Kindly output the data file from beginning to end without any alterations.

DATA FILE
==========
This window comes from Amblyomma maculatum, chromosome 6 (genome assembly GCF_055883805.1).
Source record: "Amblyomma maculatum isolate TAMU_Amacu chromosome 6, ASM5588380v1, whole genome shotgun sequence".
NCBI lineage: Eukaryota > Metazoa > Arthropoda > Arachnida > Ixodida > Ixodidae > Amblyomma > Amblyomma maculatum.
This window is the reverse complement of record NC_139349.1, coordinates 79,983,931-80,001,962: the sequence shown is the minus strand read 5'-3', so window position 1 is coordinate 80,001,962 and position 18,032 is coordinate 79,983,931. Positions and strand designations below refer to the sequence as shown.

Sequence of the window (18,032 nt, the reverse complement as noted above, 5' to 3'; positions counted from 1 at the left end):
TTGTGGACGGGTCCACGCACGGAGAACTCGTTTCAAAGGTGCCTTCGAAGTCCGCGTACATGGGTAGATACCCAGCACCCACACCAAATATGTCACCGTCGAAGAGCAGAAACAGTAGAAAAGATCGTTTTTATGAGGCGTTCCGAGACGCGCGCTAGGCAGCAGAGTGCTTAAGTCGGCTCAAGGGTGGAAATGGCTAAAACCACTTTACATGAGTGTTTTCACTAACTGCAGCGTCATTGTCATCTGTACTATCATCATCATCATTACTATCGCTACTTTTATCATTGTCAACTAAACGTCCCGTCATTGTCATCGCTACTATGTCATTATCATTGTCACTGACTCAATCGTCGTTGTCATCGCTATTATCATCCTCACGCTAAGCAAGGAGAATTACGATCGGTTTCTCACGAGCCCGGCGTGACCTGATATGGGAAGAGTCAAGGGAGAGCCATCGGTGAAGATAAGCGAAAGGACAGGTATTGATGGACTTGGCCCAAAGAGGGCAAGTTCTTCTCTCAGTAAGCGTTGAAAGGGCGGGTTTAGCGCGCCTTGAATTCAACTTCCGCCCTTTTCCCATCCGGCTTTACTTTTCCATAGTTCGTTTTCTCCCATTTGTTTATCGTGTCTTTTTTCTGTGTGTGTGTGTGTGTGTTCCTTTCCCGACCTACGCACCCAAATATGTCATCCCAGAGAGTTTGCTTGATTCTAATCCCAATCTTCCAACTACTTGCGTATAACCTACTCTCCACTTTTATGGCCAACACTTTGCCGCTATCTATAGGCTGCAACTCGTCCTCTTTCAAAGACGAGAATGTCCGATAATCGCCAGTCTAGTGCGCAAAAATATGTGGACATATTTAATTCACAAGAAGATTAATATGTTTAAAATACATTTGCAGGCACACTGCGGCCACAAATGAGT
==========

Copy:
This window comes from Amblyomma maculatum, chromosome 6 (genome assembly GCF_055883805.1).
Source record: "Amblyomma maculatum isolate TAMU_Amacu chromosome 6, ASM5588380v1, whole genome shotgun sequence".
NCBI lineage: Eukaryota > Metazoa > Arthropoda > Arachnida > Ixodida > Ixodidae > Amblyomma > Amblyomma maculatum.
This window is the reverse complement of record NC_139349.1, coordinates 79,983,931-80,001,962: the sequence shown is the minus strand read 5'-3', so window position 1 is coordinate 80,001,962 and position 18,032 is coordinate 79,983,931. Positions and strand designations below refer to the sequence as shown.

Sequence of the window (18,032 nt, the reverse complement as noted above, 5' to 3'; positions counted from 1 at the left end):
TTGTGGACGGGTCCACGCACGGAGAACTCGTTTCAAAGGTGCCTTCGAAGTCCGCGTACATGGGTAGATACCCAGCACCCACACCAAATATGTCACCGTCGAAGAGCAGAAACAGTAGAAAAGATCGTTTTTATGAGGCGTTCCGAGACGCGCGCTAGGCAGCAGAGTGCTTAAGTCGGCTCAAGGGTGGAAATGGCTAAAACCACTTTACATGAGTGTTTTCACTAACTGCAGCGTCATTGTCATCTGTACTATCATCATCATCATTACTATCGCTACTTTTATCATTGTCAACTAAACGTCCCGTCATTGTCATCGCTACTATGTCATTATCATTGTCACTGACTCAATCGTCGTTGTCATCGCTATTATCATCCTCACGCTAAGCAAGGAGAATTACGATCGGTTTCTCACGAGCCCGGCGTGACCTGATATGGGAAGAGTCAAGGGAGAGCCATCGGTGAAGATAAGCGAAAGGACAGGTATTGATGGACTTGGCCCAAAGAGGGCAAGTTCTTCTCTCAGTAAGCGTTGAAAGGGCGGGTTTAGCGCGCCTTGAATTCAACTTCCGCCCTTTTCCCATCCGGCTTTACTTTTCCATAGTTCGTTTTCTCCCATTTGTTTATCGTGTCTTTTTTCTGTGTGTGTGTGTGTGTGTTCCTTTCCCGACCTACGCACCCAAATATGTCATCCCAGAGAGTTTGCTTGATTCTAATCCCAATCTTCCAACTACTTGCGTATAACCTACTCTCCACTTTTATGGCCAACACTTTGCCGCTATCTATAGGCTGCAACTCGTCCTCTTTCAAAGACGAGAATGTCCGATAATCGCCAGTCTAGTGCGCAAAAATATGTGGACATATTTAATTCACAAGAAGATTAATATGTTTAAAATACATTTGCAGGCACACTGCGGCCACAAATGAGT